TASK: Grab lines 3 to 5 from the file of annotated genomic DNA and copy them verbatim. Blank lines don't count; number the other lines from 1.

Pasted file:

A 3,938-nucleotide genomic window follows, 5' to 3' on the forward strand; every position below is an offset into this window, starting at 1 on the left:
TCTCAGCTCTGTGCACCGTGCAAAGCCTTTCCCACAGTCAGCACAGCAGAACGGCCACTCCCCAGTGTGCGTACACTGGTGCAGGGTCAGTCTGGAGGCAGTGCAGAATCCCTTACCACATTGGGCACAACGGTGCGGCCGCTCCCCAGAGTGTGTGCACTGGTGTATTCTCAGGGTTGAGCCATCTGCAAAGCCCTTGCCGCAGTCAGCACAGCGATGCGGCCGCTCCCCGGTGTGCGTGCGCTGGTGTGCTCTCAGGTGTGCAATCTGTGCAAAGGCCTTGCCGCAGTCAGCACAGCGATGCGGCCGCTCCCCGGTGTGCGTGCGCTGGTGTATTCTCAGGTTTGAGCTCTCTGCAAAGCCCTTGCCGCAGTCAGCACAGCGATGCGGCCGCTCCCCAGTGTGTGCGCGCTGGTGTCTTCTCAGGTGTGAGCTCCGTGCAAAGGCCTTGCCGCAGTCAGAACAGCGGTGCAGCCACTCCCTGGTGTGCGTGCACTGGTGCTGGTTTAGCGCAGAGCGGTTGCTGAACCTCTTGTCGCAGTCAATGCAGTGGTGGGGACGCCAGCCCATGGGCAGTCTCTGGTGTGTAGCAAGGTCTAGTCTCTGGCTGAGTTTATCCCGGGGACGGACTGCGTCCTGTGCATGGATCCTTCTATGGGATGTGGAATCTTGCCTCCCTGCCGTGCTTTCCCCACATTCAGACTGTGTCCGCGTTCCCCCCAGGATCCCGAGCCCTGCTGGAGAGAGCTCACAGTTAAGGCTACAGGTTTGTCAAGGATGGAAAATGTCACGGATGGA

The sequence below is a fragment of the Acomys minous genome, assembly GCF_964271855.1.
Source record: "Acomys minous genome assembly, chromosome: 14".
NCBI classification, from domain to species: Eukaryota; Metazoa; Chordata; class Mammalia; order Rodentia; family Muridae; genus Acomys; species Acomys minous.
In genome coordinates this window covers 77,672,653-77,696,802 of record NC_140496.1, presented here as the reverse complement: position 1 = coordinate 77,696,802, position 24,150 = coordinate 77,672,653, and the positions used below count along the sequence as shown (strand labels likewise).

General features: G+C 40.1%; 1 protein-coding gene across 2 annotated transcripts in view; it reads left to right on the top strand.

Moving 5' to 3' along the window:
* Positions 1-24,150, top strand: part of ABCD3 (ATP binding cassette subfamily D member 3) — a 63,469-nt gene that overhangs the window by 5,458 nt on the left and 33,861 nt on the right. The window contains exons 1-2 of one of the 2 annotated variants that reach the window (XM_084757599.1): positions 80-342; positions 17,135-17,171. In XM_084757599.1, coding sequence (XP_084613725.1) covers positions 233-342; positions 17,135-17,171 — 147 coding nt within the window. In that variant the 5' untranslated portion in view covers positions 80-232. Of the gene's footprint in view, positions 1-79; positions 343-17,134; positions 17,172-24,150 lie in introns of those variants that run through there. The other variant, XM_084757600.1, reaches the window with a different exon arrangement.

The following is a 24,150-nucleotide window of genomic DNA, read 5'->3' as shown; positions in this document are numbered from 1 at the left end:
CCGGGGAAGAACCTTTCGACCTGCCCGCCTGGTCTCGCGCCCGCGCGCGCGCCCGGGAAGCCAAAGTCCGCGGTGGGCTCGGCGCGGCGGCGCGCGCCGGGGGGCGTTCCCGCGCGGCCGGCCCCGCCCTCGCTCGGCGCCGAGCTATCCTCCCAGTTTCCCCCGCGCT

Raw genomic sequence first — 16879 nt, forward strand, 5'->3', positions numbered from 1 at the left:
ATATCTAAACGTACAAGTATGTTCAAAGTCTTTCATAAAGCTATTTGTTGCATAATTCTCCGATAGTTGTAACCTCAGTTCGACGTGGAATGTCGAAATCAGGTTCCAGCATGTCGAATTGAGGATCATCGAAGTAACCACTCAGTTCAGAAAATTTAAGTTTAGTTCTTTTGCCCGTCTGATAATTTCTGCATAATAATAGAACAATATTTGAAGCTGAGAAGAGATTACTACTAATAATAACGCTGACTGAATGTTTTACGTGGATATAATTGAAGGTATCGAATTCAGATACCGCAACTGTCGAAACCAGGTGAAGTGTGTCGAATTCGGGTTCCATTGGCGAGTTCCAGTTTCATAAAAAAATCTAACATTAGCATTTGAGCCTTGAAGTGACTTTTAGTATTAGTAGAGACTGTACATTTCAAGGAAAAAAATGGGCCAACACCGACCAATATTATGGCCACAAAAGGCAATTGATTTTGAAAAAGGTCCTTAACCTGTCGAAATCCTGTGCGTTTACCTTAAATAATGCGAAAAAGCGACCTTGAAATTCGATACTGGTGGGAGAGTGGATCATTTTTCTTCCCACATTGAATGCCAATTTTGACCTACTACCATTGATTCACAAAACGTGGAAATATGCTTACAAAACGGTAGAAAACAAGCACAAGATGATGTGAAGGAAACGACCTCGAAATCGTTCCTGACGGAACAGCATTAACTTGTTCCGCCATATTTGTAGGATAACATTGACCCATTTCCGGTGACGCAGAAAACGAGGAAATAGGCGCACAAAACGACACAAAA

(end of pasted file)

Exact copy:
The sequence below is a fragment of the Acomys minous genome, assembly GCF_964271855.1.
Source record: "Acomys minous genome assembly, chromosome: 14".
NCBI classification, from domain to species: Eukaryota; Metazoa; Chordata; class Mammalia; order Rodentia; family Muridae; genus Acomys; species Acomys minous.